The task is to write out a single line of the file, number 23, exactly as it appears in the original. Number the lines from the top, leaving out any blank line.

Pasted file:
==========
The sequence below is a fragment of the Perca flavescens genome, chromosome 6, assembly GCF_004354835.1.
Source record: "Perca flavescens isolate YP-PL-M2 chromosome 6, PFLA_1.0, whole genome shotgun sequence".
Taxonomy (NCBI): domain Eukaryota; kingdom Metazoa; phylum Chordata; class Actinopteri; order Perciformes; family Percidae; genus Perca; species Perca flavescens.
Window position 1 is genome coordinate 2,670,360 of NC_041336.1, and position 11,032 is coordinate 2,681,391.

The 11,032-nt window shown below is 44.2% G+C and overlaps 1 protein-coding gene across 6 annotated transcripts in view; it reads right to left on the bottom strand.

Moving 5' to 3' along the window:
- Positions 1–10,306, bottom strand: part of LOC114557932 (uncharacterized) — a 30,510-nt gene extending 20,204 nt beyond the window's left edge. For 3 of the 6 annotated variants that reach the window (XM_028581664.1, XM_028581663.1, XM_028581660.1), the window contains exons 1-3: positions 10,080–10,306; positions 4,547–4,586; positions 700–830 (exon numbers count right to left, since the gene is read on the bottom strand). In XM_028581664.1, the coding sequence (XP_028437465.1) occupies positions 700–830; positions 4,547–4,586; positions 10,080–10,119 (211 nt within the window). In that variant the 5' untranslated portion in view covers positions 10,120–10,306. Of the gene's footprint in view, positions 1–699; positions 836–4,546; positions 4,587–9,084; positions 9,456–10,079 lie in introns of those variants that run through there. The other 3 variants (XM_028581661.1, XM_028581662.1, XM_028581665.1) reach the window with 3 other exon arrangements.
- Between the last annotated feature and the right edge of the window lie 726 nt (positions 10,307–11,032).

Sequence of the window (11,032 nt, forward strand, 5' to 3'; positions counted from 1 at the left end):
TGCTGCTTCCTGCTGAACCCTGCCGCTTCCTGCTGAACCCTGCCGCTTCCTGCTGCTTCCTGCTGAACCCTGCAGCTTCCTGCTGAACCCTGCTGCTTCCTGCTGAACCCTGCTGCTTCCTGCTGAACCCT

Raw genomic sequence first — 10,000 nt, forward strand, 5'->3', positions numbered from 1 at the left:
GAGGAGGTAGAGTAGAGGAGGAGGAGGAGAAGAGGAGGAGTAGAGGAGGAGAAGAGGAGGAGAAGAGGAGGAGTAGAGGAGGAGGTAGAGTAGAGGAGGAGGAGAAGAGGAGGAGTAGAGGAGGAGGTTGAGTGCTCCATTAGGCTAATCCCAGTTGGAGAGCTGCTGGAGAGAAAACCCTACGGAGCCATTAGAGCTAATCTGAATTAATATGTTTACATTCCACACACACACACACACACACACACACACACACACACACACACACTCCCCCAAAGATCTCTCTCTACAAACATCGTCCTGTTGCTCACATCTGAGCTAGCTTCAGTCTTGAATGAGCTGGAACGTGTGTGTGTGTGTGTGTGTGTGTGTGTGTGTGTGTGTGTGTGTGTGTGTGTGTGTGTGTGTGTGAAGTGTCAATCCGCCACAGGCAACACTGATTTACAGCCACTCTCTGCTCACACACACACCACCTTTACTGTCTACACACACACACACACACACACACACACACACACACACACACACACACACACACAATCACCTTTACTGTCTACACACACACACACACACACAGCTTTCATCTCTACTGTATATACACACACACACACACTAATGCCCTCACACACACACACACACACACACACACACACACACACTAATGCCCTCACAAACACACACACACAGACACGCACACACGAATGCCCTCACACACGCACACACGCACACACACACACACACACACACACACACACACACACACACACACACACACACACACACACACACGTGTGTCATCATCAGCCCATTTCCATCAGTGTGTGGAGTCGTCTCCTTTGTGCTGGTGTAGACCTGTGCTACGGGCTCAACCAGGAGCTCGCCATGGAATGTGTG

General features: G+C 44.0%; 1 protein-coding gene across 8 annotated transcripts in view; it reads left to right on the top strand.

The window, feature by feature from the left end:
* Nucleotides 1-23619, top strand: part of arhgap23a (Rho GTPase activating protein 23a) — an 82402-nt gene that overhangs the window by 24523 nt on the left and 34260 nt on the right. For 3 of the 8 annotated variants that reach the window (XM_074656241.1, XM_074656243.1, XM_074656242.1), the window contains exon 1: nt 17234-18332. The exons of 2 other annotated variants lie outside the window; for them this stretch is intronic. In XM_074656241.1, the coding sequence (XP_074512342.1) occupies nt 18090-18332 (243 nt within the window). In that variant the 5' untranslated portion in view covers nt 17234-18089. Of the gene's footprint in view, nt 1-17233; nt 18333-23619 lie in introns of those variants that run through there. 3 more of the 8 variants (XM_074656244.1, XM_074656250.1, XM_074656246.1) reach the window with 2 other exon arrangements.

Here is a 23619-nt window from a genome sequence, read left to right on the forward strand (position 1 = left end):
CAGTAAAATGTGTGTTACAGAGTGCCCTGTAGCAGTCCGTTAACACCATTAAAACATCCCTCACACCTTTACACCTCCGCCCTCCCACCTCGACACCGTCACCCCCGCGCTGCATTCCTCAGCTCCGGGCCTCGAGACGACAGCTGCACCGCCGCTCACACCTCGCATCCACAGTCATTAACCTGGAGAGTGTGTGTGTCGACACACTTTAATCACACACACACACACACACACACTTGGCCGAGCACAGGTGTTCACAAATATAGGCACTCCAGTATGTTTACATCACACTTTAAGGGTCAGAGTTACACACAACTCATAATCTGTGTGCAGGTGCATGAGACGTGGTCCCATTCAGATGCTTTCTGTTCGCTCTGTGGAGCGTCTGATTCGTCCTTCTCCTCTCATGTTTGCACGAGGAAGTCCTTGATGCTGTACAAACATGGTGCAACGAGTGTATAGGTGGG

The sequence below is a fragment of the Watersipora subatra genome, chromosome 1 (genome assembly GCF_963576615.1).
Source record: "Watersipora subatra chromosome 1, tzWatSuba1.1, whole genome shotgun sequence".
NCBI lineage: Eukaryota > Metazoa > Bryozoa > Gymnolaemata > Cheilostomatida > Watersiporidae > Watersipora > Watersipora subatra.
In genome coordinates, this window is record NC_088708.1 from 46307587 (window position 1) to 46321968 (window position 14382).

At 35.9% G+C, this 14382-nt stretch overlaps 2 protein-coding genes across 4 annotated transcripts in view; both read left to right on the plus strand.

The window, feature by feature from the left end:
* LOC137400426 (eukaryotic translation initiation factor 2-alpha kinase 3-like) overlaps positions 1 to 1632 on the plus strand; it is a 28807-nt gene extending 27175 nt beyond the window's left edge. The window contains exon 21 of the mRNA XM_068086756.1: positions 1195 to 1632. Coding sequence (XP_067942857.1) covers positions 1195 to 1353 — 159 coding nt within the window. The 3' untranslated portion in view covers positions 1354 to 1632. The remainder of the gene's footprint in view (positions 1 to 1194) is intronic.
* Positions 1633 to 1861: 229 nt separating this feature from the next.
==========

The window, feature by feature from the left end: